“I am afraid of dying,” cried my mom as I stroked her forehead. She had just awakened from a nightmare.
My mother was released from the hospital just over a month ago after a two-week struggle with COVID-19. Prior to admission, she had led an independent life. Since discharge she has struggled with symptoms of dementia and has difficulty walking. At one point, she fell at home and was too confused to use a cellphone to call family, so she dialed 911. When the fire rescue arrived, still disoriented, she refused to open the door. My sister and I are now caretakers around the clock.
COVID reporting typically describes trends in the number of infections and deaths, but more must be done to track and address the ruined lives of those who survive.
At the time of diagnosis, one in five people suffer from confusion. Actually, we brought her to the emergency room because I was concerned that she had a stroke. It was there that she spiked a temperature and tested positive. The confusion worsened during admission and still has not been resolved.
Fully, one-third to one-half of patients who require hospitalization still have symptoms associated with the brain and nervous system for two months or longer after discharge. More than half of those infected complain of a loss of smell.
Indeed, this was the presenting symptom of the first patient diagnosed with COVID at Manakai O Malama. Confusion, headaches, weakness and tingling or numbness in the legs also commonly comprise this post-COVID symptom complex.
The truth is that my mother’s memory began to lose its edge a few months before she fell ill, so she was probably already in the early stages of dementia. She is not alone in facing the combination of the neurological insult of COVID on top of an already fragile memory.
Ninety-four percent of COVID deaths in the U.S. are found to be in people with pre-existing health conditions, which often includes dementia. Longer life expectancies combined with preventable risk factors including smoking, obesity, diabetes and elevated blood pressure or cholesterol have increased the prevalence of dementia. Mom, like so many others, had all of these at some point.
Consider also the emotional trauma of a prolonged hospital admission in isolation. A close friend recently shared his grief from the death of his grandmother, who suffered from behind a glass window. As she was taking her last breaths while sick with COVID, the family was unable to console her with a loving touch.
One of the hardest things about the COVID admission for my mother was that family could not even visit. The strangers who entered the hospital room all wore masks, of course making it difficult to see who they were or hear what they said.
The mental confusion also made it impossible to use a cellphone to reach out to us. It is quite common in any case for elderly patients with prolonged admissions to suffer disorientation as the result of sleep deprivation, bright lights, beeping machines and disruptions to their routine. It is exacerbated by the social isolation that comes when managing COVID. This, together with a sense of shame and stigma for having succumbed to COVID, plus the fear of dying, is deeply traumatic. Mom still has not healed from the trauma of her admission.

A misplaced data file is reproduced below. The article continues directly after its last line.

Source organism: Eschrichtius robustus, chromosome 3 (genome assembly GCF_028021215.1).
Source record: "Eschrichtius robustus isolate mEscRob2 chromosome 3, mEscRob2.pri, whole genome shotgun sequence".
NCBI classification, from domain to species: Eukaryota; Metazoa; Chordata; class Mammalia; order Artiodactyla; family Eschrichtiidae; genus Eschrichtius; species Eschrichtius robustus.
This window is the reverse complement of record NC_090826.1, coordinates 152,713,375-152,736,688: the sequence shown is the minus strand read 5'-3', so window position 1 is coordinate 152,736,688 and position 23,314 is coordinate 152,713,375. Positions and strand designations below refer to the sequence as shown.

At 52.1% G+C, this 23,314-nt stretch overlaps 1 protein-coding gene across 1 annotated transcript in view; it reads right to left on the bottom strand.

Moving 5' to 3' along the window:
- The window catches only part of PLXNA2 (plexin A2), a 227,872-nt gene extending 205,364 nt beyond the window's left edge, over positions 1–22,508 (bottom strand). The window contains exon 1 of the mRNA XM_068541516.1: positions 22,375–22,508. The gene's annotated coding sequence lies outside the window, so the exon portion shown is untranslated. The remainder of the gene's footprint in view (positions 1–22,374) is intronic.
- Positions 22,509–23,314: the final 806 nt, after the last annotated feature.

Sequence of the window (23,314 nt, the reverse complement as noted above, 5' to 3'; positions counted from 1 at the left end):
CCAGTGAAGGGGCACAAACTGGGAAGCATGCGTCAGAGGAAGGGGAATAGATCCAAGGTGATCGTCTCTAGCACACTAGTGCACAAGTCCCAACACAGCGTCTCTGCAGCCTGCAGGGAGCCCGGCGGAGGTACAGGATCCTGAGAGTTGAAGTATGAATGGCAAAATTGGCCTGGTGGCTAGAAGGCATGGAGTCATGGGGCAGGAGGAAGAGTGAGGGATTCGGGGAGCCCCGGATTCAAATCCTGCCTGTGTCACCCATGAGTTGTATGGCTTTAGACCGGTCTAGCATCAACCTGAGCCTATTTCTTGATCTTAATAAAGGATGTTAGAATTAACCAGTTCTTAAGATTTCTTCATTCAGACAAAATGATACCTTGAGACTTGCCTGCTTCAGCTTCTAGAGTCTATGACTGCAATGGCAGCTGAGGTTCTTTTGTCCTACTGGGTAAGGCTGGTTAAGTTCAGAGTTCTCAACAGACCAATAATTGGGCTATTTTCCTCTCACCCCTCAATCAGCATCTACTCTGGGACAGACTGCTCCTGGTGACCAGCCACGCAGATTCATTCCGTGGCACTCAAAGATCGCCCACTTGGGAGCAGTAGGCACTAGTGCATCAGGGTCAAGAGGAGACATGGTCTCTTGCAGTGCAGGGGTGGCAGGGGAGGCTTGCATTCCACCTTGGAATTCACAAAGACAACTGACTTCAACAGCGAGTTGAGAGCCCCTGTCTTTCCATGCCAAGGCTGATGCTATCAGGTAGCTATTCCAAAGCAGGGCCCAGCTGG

Together with our mother, my two sisters and I are now at a crossroads. After caring for her at home around the clock we can all see that she is not improving and that the intensity of the care she needs is unsustainably escalating. Although we have organized a team for 24/7 home care, an assisted living facility seems the safer choice. On Friday, she voiced an awareness that the care she needs now is too much for her children to provide. She recalled that only two months ago, she was still independent and lamented that the last chapter of life seemed to have come so suddenly. She is deflated and feeling the grief of leaving the home she built and the life she has enjoyed all these years.
Because so many clusters of COVID infection have occurred in nursing homes, policies are stringent. Mom needs to go out three days a week for kidney dialysis, so she will need to remain in isolation from the general population at the new facility. Fortunately, we were able to secure a room on the side of the building so visitors can enter directly. We are now figuring out who will be able to come, and especially when, to offer her much needed comfort and love. This is the most meaningful gift we can offer as she prepares for her transition from this world.
Ira “Kawika” Zunin, MD, MPH, MBA, is a practicing physician. He is medical director of Manakai O Malama Integrative Healthcare Group and Rehabilitation Center and CEO of Global Advisory Services Inc. His column appears the first Saturday of every month. Please submit your questions to firstname.lastname@example.org.